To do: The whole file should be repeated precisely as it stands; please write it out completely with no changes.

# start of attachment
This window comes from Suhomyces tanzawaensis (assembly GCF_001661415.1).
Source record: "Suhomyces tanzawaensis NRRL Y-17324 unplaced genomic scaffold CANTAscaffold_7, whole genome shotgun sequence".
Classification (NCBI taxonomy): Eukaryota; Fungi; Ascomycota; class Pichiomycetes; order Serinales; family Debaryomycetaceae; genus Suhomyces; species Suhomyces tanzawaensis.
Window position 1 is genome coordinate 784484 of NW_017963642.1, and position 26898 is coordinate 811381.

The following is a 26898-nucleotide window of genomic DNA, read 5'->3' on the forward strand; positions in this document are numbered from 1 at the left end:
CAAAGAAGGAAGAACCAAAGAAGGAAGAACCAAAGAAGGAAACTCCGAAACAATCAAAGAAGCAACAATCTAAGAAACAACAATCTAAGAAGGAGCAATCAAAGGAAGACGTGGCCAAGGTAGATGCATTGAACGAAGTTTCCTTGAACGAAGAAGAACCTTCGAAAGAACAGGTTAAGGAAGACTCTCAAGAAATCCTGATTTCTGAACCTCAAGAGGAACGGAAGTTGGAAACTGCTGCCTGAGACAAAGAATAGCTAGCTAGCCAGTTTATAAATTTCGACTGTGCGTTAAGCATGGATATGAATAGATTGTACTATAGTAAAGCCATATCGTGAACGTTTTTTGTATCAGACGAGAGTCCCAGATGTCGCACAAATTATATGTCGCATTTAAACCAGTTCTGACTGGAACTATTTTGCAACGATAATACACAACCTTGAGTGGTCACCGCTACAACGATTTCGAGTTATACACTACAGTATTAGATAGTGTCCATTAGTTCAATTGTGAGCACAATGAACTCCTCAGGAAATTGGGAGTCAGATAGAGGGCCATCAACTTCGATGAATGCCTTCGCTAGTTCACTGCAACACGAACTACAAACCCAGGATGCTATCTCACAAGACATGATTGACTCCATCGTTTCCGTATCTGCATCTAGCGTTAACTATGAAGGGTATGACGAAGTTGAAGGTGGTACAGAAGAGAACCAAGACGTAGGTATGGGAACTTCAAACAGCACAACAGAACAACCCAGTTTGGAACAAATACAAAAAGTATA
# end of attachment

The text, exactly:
This window comes from Suhomyces tanzawaensis (assembly GCF_001661415.1).
Source record: "Suhomyces tanzawaensis NRRL Y-17324 unplaced genomic scaffold CANTAscaffold_7, whole genome shotgun sequence".
Classification (NCBI taxonomy): Eukaryota; Fungi; Ascomycota; class Pichiomycetes; order Serinales; family Debaryomycetaceae; genus Suhomyces; species Suhomyces tanzawaensis.
Window position 1 is genome coordinate 784484 of NW_017963642.1, and position 26898 is coordinate 811381.

The following is a 26898-nucleotide window of genomic DNA, read 5'->3' on the forward strand; positions in this document are numbered from 1 at the left end:
CAAAGAAGGAAGAACCAAAGAAGGAAGAACCAAAGAAGGAAACTCCGAAACAATCAAAGAAGCAACAATCTAAGAAACAACAATCTAAGAAGGAGCAATCAAAGGAAGACGTGGCCAAGGTAGATGCATTGAACGAAGTTTCCTTGAACGAAGAAGAACCTTCGAAAGAACAGGTTAAGGAAGACTCTCAAGAAATCCTGATTTCTGAACCTCAAGAGGAACGGAAGTTGGAAACTGCTGCCTGAGACAAAGAATAGCTAGCTAGCCAGTTTATAAATTTCGACTGTGCGTTAAGCATGGATATGAATAGATTGTACTATAGTAAAGCCATATCGTGAACGTTTTTTGTATCAGACGAGAGTCCCAGATGTCGCACAAATTATATGTCGCATTTAAACCAGTTCTGACTGGAACTATTTTGCAACGATAATACACAACCTTGAGTGGTCACCGCTACAACGATTTCGAGTTATACACTACAGTATTAGATAGTGTCCATTAGTTCAATTGTGAGCACAATGAACTCCTCAGGAAATTGGGAGTCAGATAGAGGGCCATCAACTTCGATGAATGCCTTCGCTAGTTCACTGCAACACGAACTACAAACCCAGGATGCTATCTCACAAGACATGATTGACTCCATCGTTTCCGTATCTGCATCTAGCGTTAACTATGAAGGGTATGACGAAGTTGAAGGTGGTACAGAAGAGAACCAAGACGTAGGTATGGGAACTTCAAACAGCACAACAGAACAACCCAGTTTGGAACAAATACAAAAAGTATA